Now if the snow would just stop flying and begin to melt instead!

Thursday, February 24, 2011

Going Native: In the Dark About Nightshade

Once again, I have been fooled into thinking a plant is native! I truly thought the climbing nightshade I have growing on my fence was native. It turns out that while there are some nightshades native to my region, solanum dulcamara, was introduced. It is also known as bittersweet nightshade, climbing nightshade, or European nightshade (that last common name is a pretty big clue).

Well, I am in love with its bright red berries especially this time of year, but they are the reason why this plant has so successfully naturalized here. Birds eat these berries and expel the seeds elsewhere. Crows, eastern kingbirds, mimic-thrushes, thrushes, white-crowned sparrows, and waxwings eat the berries of bittersweet nightshade. In the Northeast, numerous other songbirds, game birds, and some mammals also eat the berries. Gray catbirds have been known to nest in bittersweet nightshade. But most interestingly, it is a recognized major food source for bumble bees and this I can attest to because it is rare to see one of its purple blooms (resembling a tomato flower) without a bumble bee clinging to it during the summer in spite of all the other plantings I have! Also, its leaves are quite "holey" throughout the summer so I believe them to be a food source for some type(s) of insects. The Nature Conservancy has given bittersweet nightshade a national ranking of "low" based on its overall low ecological impacts, but are moderately concerned about its widespread distribution and abundance.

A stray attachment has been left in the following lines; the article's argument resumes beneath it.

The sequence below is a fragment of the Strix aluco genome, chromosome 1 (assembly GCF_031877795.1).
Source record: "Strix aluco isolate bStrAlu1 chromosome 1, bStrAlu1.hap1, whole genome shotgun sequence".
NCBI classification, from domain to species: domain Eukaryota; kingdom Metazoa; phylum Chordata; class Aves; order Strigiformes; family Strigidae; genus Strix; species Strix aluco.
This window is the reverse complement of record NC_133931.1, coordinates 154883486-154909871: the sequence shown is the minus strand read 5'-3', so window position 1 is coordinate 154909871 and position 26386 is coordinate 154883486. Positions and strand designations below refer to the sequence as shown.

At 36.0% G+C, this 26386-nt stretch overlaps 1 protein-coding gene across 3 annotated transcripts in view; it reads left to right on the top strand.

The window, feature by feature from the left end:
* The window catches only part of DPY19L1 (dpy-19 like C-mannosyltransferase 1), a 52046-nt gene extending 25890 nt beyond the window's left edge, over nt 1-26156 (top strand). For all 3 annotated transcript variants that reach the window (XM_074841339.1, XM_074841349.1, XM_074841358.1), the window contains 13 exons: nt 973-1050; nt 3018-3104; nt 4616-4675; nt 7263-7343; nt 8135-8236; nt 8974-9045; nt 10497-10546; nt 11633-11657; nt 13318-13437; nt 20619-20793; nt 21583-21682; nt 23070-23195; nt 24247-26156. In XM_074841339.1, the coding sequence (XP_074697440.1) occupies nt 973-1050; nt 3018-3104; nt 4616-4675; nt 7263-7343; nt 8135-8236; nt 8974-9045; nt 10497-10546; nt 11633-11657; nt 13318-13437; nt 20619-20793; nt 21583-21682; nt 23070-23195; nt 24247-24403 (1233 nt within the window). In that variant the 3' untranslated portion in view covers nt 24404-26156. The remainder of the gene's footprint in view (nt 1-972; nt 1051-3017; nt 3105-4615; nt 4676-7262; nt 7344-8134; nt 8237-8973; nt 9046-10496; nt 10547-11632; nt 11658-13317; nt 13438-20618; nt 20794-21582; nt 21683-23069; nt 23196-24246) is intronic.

Hmm, yet another native dilemma! A naturalized non-native that offers some wildlife value and a major source of food for bumble bees (who are declining). I think I will save a patch of this climber for now. As my garden matures and I add more berries and pollen sources (perhaps specifically for bumble bees),  I can slowly phase this plant out. I would be interested in knowing what you would do.

Sources for this post include Lady Bird Johnson Wildflower Center and the US Forest Service.

Tuesday, February 22, 2011

Wild Bird Feeding Station

I think all the wild birds who regularly visit my backyard somehow knew it was the great backyard bird count last weekend, and hid until it was over! Then again we did have extremely high winds Friday and Saturday, followed by more snow. But nevertheless, I count my backyard birds nearly every weekend for Project FeederWatch. (If you would like to know more about Project FeederWatch, please click here for a previous post.) Describing your site is required for Project Feeder Watch. It includes details such as sea level, nearby areas of land, the presence of cats and dogs, neighboring mature trees, types of bird feeders, neighboring bird feeders, number of fruit bearing shrubs, etc. So, I thought I would share with you the site I watch from my kitchen window. Here it is on a snowy day (taken through the back door so the birds – flocks of finches, redpolls, and sparrows – would stay in action).